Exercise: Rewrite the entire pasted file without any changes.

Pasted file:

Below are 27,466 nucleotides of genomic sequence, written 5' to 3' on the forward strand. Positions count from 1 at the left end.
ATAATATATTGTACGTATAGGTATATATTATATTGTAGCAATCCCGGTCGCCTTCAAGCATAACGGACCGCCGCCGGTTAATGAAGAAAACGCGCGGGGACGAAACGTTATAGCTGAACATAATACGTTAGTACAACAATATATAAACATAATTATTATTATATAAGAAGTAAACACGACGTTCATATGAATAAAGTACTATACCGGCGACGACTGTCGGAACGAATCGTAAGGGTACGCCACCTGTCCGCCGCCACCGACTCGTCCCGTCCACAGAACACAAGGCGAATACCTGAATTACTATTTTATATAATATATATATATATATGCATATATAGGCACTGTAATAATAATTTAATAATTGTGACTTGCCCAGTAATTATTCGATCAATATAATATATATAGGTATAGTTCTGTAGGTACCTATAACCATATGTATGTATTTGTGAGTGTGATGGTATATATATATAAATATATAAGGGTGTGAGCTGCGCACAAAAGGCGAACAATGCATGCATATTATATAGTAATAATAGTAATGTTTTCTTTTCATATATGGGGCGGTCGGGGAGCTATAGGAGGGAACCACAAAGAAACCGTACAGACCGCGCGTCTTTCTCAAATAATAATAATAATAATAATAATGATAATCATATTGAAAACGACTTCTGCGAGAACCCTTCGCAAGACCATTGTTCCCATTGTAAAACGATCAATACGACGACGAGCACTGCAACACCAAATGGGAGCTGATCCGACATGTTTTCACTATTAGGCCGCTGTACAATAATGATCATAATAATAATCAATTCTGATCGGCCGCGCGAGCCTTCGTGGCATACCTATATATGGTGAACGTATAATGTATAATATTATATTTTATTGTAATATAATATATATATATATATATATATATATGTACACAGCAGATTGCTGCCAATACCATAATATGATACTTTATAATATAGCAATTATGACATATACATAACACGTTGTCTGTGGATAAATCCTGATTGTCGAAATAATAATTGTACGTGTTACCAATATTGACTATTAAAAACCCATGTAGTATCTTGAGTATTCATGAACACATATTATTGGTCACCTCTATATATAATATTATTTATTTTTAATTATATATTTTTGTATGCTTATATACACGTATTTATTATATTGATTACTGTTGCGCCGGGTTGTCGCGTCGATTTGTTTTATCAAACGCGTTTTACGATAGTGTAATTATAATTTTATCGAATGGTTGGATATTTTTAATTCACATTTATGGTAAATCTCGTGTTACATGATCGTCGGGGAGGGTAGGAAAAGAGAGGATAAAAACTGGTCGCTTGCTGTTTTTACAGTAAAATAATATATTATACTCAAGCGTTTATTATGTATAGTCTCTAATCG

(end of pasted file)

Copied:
Below are 27,466 nucleotides of genomic sequence, written 5' to 3' on the forward strand. Positions count from 1 at the left end.
ATAATATATTGTACGTATAGGTATATATTATATTGTAGCAATCCCGGTCGCCTTCAAGCATAACGGACCGCCGCCGGTTAATGAAGAAAACGCGCGGGGACGAAACGTTATAGCTGAACATAATACGTTAGTACAACAATATATAAACATAATTATTATTATATAAGAAGTAAACACGACGTTCATATGAATAAAGTACTATACCGGCGACGACTGTCGGAACGAATCGTAAGGGTACGCCACCTGTCCGCCGCCACCGACTCGTCCCGTCCACAGAACACAAGGCGAATACCTGAATTACTATTTTATATAATATATATATATATATGCATATATAGGCACTGTAATAATAATTTAATAATTGTGACTTGCCCAGTAATTATTCGATCAATATAATATATATAGGTATAGTTCTGTAGGTACCTATAACCATATGTATGTATTTGTGAGTGTGATGGTATATATATATAAATATATAAGGGTGTGAGCTGCGCACAAAAGGCGAACAATGCATGCATATTATATAGTAATAATAGTAATGTTTTCTTTTCATATATGGGGCGGTCGGGGAGCTATAGGAGGGAACCACAAAGAAACCGTACAGACCGCGCGTCTTTCTCAAATAATAATAATAATAATAATAATGATAATCATATTGAAAACGACTTCTGCGAGAACCCTTCGCAAGACCATTGTTCCCATTGTAAAACGATCAATACGACGACGAGCACTGCAACACCAAATGGGAGCTGATCCGACATGTTTTCACTATTAGGCCGCTGTACAATAATGATCATAATAATAATCAATTCTGATCGGCCGCGCGAGCCTTCGTGGCATACCTATATATGGTGAACGTATAATGTATAATATTATATTTTATTGTAATATAATATATATATATATATATATATATATGTACACAGCAGATTGCTGCCAATACCATAATATGATACTTTATAATATAGCAATTATGACATATACATAACACGTTGTCTGTGGATAAATCCTGATTGTCGAAATAATAATTGTACGTGTTACCAATATTGACTATTAAAAACCCATGTAGTATCTTGAGTATTCATGAACACATATTATTGGTCACCTCTATATATAATATTATTTATTTTTAATTATATATTTTTGTATGCTTATATACACGTATTTATTATATTGATTACTGTTGCGCCGGGTTGTCGCGTCGATTTGTTTTATCAAACGCGTTTTACGATAGTGTAATTATAATTTTATCGAATGGTTGGATATTTTTAATTCACATTTATGGTAAATCTCGTGTTACATGATCGTCGGGGAGGGTAGGAAAAGAGAGGATAAAAACTGGTCGCTTGCTGTTTTTACAGTAAAATAATATATTATACTCAAGCGTTTATTATGTATAGTCTCTAATCG